At the end of World War II, roughly 50,000 Japanese women came over to the United States. Houston, who was herself born and raised in Junction City and the daughter of a Japanese war bride and African American father, traveled around the state interviewing nearly fifty Japanese war brides to research the depth and diversity of experience within this community. Worried for her safety, her mother insisted on joining her on the trip—this was, of course, before the ubiquity of GPS and cell phones! The two were both surprised and moved by the vulnerability and openness of traditionally reserved Japanese women sharing their experiences. Many of the women they spoke to were living in isolation as the only women of color in the towns where they lived. Their stories of immigration, cultural clash, alienation, racism, mental health, and domestic abuse as well as resilience, love, sisterhood, and motherhood were distilled into the characters that make up this all-female, all-Asian cast. Houston’s aim was always to “represent these women more meaningfully and truthfully, so that people would see that they were human beings beyond their stereotypes.”

Hiroko Imai, Elaine Ackles, Tomoko Karina, Olivia Cordell and Hua Lee. Photo by Jenny Graham

But the inspiration for the play, and really all of Houston’s work, has roots in her Japanese upbringing. Houston grew up listening to Japanese folklore from her mother. One of her early childhood memories was helping to serve tea to her mother’s Japanese friends when they came to visit her home. This job—replenishing cups of hot tea—allowed her to be the proverbial fly on the wall as she listened to their conversations of struggle and joy both in Japan and in coming to America. Houston says, “When you’re in an immigrant family, you just have a different perspective of U.S. society.” Children of immigrants are constantly observing America through two (or more) languages and cultures, often defending one over the other and constantly flitting back and forth or standing in the liminal space at their crossroads.

Over thirty years later after its first debut, TEA continues to carry universal and relatable themes that pull at the heartstrings and challenge society’s stereotypes around identity. Long before intersectionality was a widely coined term, Houston was writing about the convergence of race, ethnicity, language, nationality, and culture. As a mixed-race playwright, she has always naturally been drawn to the experiences of women who live between worlds. In the early days of her career, she was marginalized because her work defied categorization. She says, “I’ve spent my life never being Asian enough or never being Black enough.” When asked about the evolution of the play, Houston explains that while the themes have always remained the same, “the society listens differently” with a different consciousness that is reflective of our current cultural sensitivities and appreciations. Further, with every new production, TEA goes through the process of re-interpretation and re-imagination; from the acting, to direction, to set, and sound. Houston describes with delight “my experience of the play always changes” and that it is “forever alive and breathing.”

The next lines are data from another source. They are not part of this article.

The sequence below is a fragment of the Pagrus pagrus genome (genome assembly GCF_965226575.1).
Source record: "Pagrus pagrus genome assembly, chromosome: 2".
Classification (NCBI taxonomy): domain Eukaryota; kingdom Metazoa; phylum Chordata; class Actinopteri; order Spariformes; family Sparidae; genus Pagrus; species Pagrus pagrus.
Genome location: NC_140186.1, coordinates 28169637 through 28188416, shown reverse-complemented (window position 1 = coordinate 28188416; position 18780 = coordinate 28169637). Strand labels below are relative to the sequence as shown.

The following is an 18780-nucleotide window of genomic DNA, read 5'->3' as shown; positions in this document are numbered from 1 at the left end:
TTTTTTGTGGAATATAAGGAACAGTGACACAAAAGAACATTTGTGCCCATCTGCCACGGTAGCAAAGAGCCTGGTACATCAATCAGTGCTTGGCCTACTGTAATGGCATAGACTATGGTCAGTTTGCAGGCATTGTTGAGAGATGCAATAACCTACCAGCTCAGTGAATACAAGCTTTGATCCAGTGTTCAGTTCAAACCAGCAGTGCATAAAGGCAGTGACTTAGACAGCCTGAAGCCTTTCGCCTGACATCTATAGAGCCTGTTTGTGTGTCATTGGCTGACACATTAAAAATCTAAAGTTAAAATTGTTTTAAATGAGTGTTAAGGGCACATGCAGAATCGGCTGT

While the pandemic offered Houston the time and space to work creatively, she understands how badly theater institutions were impacted. She recognizes the need to be “sensitive as artists to help cultivate the industry back to health.” What better way to do so than to buy your tickets to TEA? Part of HERO theatre’s mission is to re-define the modern classics. Undoubtedly, Houston’s TEA has earned its place in the canon of American dramatic writing. Directed by Rebecca Wear, TEA will run at Inner-City Arts from April 21 to May 15. For full cast and schedule visit:

Two all Asian female ensembles tell the story of five Japanese immigrants in ‘Tea’ by Velina Hasu Houston
Photo by Elisa Bocanegra
Know a female or FPI-friendly theater, company or artist? Contact us at [email protected] & check out The FPI Files for more stories.

Want to hear from more women artists? Make a Tax-Deductible Donation to LAFPI!

Los Angeles Female Playwrights Initiative is a sponsored project of Fractured Atlas, a non‐profit arts service organization. Contributions for the charitable purposes of LAFPI must be made payable to “Fractured Atlas” only and are tax‐deductible to the extent permitted by law.